Wellness at Work: Adjusting Your Benefits Program for a Changed America
On the heels of one of the hardest years the world has seen in close to a century, many Americans are left struggling. As a result, there’s a spotlight on overall wellbeing including financial, physical, and mental health.
Mental or behavioral health is getting the attention it deserves. And in a lot of places, it’s finally a conversation people are having around the dinner table. How different that looks compared to family dinners a decade ago.
As families are talking about and addressing mental health, so too must businesses. According to BenefitsPro, nearly half (46%) of full-time workers are dealing with mental health issues, up 17% from a year ago.1
How do you support your people when your budget is already tight?
Cultivating a positive work environment, providing mental health resources, and offering mental health benefits can show support for employees. But with a large cut to budgets recently, you may feel a financial challenge.
So how do you do it? What changes can you make to your benefits program to support the mental wellbeing of your people without a large financial hit?
6 Small Adjustments with Big Payoffs
- Educate your employees: You’ve probably invested a large chunk of your budget in a robust benefits package. Do your employees know what’s available to them? Just like the Rule of 7 for buying, employees need consistent and recurring education to fully understand what you’ve made available. A smart step is to implement ongoing benefits education. Because everyone learns and retains differently, being creative with the messaging could increase awareness. And with the right education, employees are empowered to make purchases based on their family’s actual needs.
- Add an Employee Assistance Program: Employee Assistance Programs (EAPs) are an affordable, effective way to support your employees. These programs generally offer free services to employees to help provide counseling, legal assistance, caregiving advice, and more. If you already offer an EAP, be sure to promote it regularly, as only 5% of employees use them annually.2
As a company listed on the Great Place to Work3 list for over a decade, American Fidelity keeps employee wellbeing at the forefront. But because of the pandemic, Jona Severance, Senior Health and Welfare Benefits Analyst, found this to be helpful when encouraging use of the company’s EAP.
“Giving our colleagues the wide range of tools and resources to handle their specific needs was vital to us during this time. We provided lunch and learn webinars monthly on different topics such as Communication Skills for Families and Managing Worry and Anxiety. Continued education and communication allowed us to see a big increase in overall utilization of our EAP in 2021.”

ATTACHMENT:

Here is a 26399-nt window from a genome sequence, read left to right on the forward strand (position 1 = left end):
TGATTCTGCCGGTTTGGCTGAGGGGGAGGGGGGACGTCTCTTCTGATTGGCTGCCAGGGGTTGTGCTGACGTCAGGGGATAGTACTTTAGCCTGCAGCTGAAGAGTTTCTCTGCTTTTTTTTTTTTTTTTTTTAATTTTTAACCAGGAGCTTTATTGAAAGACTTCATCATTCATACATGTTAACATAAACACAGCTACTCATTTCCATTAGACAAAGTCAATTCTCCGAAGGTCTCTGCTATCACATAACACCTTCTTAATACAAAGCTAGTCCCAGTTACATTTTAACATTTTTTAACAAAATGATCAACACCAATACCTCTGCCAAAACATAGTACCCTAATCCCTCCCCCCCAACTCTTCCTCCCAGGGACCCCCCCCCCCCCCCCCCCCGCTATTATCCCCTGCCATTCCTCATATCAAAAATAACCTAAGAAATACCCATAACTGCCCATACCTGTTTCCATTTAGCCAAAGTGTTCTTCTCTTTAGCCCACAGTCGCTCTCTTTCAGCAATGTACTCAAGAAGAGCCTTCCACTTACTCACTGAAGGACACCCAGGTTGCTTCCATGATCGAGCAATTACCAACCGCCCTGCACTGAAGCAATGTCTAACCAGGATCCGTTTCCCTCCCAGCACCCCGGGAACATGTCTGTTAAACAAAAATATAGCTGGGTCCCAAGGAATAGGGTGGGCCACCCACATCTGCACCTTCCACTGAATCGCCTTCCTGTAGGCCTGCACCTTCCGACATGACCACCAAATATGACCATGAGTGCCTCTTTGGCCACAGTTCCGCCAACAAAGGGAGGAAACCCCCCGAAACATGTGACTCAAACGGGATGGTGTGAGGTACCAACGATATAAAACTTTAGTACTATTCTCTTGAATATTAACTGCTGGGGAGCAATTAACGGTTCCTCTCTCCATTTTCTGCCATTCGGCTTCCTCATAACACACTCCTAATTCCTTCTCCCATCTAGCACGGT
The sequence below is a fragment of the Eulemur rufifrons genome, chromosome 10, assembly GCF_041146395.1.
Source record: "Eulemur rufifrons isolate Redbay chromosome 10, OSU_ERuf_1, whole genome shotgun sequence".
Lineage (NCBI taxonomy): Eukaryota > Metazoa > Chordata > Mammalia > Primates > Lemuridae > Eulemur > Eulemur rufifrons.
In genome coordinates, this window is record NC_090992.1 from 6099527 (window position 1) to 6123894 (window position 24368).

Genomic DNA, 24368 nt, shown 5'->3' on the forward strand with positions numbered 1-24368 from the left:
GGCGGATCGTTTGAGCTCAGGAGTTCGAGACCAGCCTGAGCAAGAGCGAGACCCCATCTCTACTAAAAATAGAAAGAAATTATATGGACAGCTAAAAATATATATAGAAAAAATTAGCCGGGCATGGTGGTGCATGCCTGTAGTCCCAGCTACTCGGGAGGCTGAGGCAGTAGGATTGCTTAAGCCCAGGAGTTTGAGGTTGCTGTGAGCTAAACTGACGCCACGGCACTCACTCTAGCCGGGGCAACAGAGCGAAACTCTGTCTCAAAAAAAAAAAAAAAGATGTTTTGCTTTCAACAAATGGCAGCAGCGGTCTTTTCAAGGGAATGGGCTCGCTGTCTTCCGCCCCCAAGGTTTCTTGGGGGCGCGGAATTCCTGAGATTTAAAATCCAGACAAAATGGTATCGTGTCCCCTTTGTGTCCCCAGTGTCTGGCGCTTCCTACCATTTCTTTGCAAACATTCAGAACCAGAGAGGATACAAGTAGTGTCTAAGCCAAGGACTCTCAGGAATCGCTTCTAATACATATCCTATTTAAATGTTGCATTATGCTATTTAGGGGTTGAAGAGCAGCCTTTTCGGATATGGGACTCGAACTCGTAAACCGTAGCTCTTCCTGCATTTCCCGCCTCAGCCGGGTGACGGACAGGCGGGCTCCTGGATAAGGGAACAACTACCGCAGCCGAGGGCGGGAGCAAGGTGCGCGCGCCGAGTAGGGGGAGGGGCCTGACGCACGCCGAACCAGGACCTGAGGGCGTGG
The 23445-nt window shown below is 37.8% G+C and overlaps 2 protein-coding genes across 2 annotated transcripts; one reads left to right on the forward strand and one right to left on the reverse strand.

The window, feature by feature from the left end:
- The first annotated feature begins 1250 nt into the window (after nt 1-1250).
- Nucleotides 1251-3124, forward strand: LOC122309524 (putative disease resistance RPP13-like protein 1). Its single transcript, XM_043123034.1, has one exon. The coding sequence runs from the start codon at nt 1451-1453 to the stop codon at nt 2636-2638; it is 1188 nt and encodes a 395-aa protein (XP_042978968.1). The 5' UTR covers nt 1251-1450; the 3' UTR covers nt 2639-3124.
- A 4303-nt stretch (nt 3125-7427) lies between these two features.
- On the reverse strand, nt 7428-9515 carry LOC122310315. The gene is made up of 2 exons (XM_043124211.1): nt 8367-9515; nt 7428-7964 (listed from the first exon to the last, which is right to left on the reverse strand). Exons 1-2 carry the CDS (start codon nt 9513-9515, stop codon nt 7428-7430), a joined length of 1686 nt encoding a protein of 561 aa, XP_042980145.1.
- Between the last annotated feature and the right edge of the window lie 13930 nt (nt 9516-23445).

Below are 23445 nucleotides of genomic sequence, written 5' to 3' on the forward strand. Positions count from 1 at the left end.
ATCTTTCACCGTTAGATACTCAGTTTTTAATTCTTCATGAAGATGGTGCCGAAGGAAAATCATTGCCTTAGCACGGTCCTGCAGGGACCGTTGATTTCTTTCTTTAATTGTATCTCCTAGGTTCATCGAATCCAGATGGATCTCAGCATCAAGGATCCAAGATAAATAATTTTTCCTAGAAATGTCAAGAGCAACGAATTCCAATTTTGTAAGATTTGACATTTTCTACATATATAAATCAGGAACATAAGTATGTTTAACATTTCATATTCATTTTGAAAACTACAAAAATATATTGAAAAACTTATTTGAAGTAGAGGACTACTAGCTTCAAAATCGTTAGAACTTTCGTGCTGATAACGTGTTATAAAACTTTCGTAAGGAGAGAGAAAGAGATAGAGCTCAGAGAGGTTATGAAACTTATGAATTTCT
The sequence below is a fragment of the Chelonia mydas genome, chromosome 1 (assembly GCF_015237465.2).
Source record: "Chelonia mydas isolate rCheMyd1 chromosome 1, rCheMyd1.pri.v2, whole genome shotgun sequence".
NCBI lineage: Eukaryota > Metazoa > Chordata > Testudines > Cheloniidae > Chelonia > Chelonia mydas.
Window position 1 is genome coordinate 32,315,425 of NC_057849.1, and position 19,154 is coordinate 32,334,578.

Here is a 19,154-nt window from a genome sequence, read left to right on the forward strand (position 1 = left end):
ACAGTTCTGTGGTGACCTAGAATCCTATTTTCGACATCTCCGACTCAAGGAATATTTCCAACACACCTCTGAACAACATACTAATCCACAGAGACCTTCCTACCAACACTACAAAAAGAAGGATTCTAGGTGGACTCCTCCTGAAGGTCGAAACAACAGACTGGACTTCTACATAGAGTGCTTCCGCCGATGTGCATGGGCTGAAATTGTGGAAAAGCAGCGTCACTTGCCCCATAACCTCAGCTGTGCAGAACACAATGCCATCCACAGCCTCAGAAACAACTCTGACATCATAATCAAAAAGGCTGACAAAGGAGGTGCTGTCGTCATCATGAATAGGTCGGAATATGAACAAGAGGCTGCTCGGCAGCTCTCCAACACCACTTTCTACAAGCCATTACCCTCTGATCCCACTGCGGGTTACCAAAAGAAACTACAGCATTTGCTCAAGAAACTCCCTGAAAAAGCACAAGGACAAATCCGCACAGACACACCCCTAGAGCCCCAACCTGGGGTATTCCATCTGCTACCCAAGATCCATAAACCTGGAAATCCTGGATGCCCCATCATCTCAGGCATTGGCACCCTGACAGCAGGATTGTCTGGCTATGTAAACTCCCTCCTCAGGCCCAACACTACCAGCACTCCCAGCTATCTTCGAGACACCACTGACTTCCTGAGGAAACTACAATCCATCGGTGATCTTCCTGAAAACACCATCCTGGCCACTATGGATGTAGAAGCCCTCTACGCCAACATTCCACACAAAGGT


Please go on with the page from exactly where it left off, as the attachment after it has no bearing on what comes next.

- Confirm your health insurance covers the whole person: When selecting or renegotiating your medical plans, evaluate the options your employees have for treatment, including medications for mental illnesses and addiction treatment. While the Patient Protection and Affordable Care Act (ACA) and the Mental Health Parity Act generally require plans to offer a certain level of mental health coverage, it may not be enough to encourage employees to seek the treatment they need.
- Include a telemedicine resource: Telemedicine benefits can provide an anonymous, convenient way for someone to seek mental health treatment. Usually, the cost-per-visit is lower than an in-person appointment and allows your employees to visit with a provider on their schedule.
- Promote Public Service Loan Forgiveness (PSLF) programs: PSLF is a federal program that may save your staff thousands of dollars, and it won’t cost you any money. PSLF forgives federal student loans for borrowers who are employed full-time (30+ hours per week) in an eligible public service organization. Many companies partner with public service organizations to offer employee consultation and filing assistance. In a time of financial stress, PSFL could be a great resource to help remove a burden that’s negatively affecting the total wellness of your employees. Read more about PSLF programs
- Consider financial wellness programs at work: With already stretched family budgets, employees may not have the resources to seek outside financial advice. Consider offering in-person financial wellness courses to give your people access to experts, without the price tag. An investment in employees’ total wellbeing is an easy way to show appreciation and could lead to positive productivity for your organization.
“Our goal is to have colleagues fully prepared for their financial future. The educational resources offered include classes such as How to Build a Budget and What is a Savings Plan along with many others. We also focus on individual’s retirement and provide three levels of education so they know how to get started, understand their investments for growth opportunities, and how to prepare for retirement. We want our colleagues to be financially able to retire whenever that time comes for them”, said Jona Severance, Senior Health and Welfare Benefits Analyst.
Total Wellness May be the Biggest Factor in Job Satisfaction
Employees are facing historic levels of stress, anxiety, and depression. And an increasingly blurred line between work and home means employees are exceeding the 40-hour standard. It’s crucial that employers are providing the right support to promote overall wellbeing.
This blog is up to date as of April 2021 and has not been updated for changes in the law, administration or current events.